As anyone who has tried to draw a completely original car can tell you, auto design is not easy. At all. Perhaps because of some awful little lump of sadism residing in my brain, I had the urge to ask an auto designer to try to design a car with the most difficult design requirement: asymmetry. Incredibly, one agreed, and I think they actually pulled it off pretty well.
While there have been some small attempts at asymmetry in cars (think details on the Studebaker Avanti, the rear license plate holder/reverse light of the Toyota Tercel Wagon, and maybe the grille design of the Ford Escort GT) real, full asymmetrical design has very rarely been attempted on cars, and very rarely successfully.
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Perhaps the most known example would be the Nissan Cube, but even that keeps a symmetrical ‘face,’ and while I respect the attempt, I don’t think many people find it successful. Some specialized racing and concept cars have played with asymmetric design more, like the Jaguar D-Type or Virgil Exner’s XNR, but those were both focused on aero additions to compensate for the solitary offset driver.
The point is, asymmetry in cars is hard. I have a theory why this is, when we’re fine with asymmetry in other human-built things like buildings and microwave ovens. It has to do with a theory of mine that we perceive cars like animals in some dank, dark recess of our brain.
Anyway, the why it’s so hard to do well is less important than just knowing it is. At first, I thought I’d just take a crack at it and try to do some quick sketches of asymmetrical cars, and, as you can see, they’re pretty terrible:
I do kind of think the half-minivan/half-sports coupé has a place for helping people get over their minivan stigmas, though. Still, I can’t really say these work, so I realized I needed to bring in the big guns and ask a professional car designer to take a crack at it.
At first I asked friend-of-Jalopnik Darby Barber because everybody likes Darby and she’s damn good. Also, she once let me have a marker to draw with, and I don’t forget things like that. Sadly, working at a real car company means they don’t want their top-notch designers consorting with lowlifes like myself, so she wasn’t able to help. But she recommended an auto design student, John O’Laughlin, who does amazing work.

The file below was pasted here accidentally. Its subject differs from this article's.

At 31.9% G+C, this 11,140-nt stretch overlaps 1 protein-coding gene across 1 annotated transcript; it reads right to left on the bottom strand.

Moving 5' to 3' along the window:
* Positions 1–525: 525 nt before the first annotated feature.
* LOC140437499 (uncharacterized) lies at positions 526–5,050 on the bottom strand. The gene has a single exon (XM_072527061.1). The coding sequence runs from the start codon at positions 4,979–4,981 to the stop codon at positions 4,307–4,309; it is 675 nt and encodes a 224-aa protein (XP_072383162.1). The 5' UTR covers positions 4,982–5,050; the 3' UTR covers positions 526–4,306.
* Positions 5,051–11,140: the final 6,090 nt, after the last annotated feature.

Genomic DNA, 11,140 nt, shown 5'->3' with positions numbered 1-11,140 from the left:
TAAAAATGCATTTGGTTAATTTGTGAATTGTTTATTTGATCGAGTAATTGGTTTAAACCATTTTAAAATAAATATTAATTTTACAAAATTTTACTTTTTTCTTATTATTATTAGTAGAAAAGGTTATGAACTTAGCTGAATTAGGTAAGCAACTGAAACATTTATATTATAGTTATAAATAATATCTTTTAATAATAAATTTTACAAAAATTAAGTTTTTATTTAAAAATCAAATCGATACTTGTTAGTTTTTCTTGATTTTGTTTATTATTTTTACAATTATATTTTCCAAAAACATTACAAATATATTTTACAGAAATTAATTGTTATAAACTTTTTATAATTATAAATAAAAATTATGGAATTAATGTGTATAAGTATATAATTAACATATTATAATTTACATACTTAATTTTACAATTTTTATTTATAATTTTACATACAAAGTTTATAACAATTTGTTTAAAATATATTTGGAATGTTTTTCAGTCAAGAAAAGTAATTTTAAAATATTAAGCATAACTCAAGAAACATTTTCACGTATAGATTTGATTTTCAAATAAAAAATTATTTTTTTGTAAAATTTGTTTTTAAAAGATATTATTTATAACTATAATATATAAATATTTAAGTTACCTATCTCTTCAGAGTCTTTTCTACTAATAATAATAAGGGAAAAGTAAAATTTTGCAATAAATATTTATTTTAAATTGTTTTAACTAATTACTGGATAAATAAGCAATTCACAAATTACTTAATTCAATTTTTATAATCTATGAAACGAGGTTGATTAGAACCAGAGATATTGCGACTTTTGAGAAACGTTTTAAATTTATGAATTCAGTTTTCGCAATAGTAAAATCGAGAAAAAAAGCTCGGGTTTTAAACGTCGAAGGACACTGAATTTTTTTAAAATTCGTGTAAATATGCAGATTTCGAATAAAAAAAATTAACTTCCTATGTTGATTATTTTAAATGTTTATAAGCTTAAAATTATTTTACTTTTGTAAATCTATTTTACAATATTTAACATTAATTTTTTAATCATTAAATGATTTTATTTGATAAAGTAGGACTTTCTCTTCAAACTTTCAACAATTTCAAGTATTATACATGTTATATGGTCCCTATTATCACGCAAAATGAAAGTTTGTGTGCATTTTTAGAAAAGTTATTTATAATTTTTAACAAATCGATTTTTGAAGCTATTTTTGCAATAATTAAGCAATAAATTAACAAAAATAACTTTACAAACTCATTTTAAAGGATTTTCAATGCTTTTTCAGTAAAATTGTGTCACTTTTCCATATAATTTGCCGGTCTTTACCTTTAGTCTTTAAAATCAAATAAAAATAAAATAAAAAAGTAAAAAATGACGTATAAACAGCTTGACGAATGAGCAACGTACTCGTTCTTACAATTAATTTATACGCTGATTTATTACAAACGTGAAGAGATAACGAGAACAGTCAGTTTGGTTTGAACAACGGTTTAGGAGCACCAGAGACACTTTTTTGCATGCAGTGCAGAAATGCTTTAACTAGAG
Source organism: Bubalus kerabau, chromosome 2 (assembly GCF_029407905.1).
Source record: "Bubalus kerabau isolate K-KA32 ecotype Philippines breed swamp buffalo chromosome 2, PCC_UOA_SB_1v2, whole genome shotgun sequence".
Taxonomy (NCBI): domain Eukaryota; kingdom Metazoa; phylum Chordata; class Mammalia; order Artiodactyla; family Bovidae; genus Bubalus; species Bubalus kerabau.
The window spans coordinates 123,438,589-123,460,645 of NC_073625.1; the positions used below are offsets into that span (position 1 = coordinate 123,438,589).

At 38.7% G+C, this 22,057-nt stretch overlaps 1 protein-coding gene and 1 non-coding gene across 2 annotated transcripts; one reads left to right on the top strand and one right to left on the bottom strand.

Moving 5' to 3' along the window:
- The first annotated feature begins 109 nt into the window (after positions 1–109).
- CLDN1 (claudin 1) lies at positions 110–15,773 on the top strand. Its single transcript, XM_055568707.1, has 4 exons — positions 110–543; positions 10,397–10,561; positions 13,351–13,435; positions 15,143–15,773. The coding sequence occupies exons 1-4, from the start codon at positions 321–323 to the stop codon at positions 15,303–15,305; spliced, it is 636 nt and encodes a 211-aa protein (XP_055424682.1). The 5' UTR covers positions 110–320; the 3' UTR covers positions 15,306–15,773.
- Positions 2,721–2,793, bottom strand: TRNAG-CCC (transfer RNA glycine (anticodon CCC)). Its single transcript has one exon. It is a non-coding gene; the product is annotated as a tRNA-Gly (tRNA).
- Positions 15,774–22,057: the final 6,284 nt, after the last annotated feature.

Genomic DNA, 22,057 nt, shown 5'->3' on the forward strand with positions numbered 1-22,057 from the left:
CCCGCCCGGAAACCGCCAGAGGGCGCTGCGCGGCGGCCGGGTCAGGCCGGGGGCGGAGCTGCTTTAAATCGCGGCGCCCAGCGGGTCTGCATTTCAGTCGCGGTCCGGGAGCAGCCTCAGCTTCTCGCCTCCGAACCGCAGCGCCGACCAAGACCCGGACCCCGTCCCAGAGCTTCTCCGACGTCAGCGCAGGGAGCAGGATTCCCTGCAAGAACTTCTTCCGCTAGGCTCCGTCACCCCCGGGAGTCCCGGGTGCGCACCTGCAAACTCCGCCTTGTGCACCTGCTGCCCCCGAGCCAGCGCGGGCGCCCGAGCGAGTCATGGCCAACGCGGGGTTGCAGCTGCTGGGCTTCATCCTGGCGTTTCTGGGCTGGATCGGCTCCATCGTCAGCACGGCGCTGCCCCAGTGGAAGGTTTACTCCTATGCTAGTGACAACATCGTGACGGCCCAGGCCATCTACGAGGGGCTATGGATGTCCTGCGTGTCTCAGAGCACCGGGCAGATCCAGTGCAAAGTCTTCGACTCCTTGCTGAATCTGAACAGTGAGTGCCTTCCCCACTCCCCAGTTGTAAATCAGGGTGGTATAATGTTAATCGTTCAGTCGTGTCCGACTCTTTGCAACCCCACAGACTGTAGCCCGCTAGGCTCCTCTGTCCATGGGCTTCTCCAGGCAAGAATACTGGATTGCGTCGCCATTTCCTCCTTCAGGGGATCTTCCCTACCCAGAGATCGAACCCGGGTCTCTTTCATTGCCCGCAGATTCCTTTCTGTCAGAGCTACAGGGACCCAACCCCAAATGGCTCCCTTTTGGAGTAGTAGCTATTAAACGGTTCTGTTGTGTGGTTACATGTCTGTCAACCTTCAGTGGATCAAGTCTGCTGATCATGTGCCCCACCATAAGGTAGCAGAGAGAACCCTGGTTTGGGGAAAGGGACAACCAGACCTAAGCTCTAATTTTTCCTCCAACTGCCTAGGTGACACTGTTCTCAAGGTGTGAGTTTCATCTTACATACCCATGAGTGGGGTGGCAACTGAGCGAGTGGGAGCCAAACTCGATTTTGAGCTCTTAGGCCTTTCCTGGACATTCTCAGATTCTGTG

John was very eager to try, youth and talent being a wonderful weapon against any challenge, and his first pass is a really striking design, and absolutely asymmetrical:
Damn, right? That’s pretty fantastic. It’s a sports/supercar in the mold of the D-Type and XNR, but carries the asymmetrical motif to the front fascia as well. I really like the driver’s side grille treatment with its almost gill-like slats, and I think the indicator set into the bevel is inspired.
Because I’m a greedy bastard, I wanted more. You see, something that looks like a concept car is inherently easier to try radical ideas on. While John’s asymmetric supercar looks great, I want to see asymmetry on something closer to what a normal person might buy. For normal people of today that means, maybe sadly, a crossover.
So I asked John for one of those, all nice and asymmetric. Here’s what he gave me:
Again, wow! Even with the insanely huge wheels every car designer seems genetically pre-disposed to add, that looks close to something that could actually be produced, and I think it looks good.
Again, we see the asymmetry isn’t just in lights, badges, and details: the whole shape of the rear bumper is not a mirror-image, and the way the passenger side D-pillar flows down into the lower rear fascia is novel. In fact, it looks like the car has only one D-pillar, something the Nissan Cube also tried. I also really like the way the driver’s side taillight becomes the primary rear detail/handle.
I don’t know if asymmetry will ever become something mainstream cars actually attempt, but I think, based on the drawings of at least one talented design student, it may not be an impossible goal.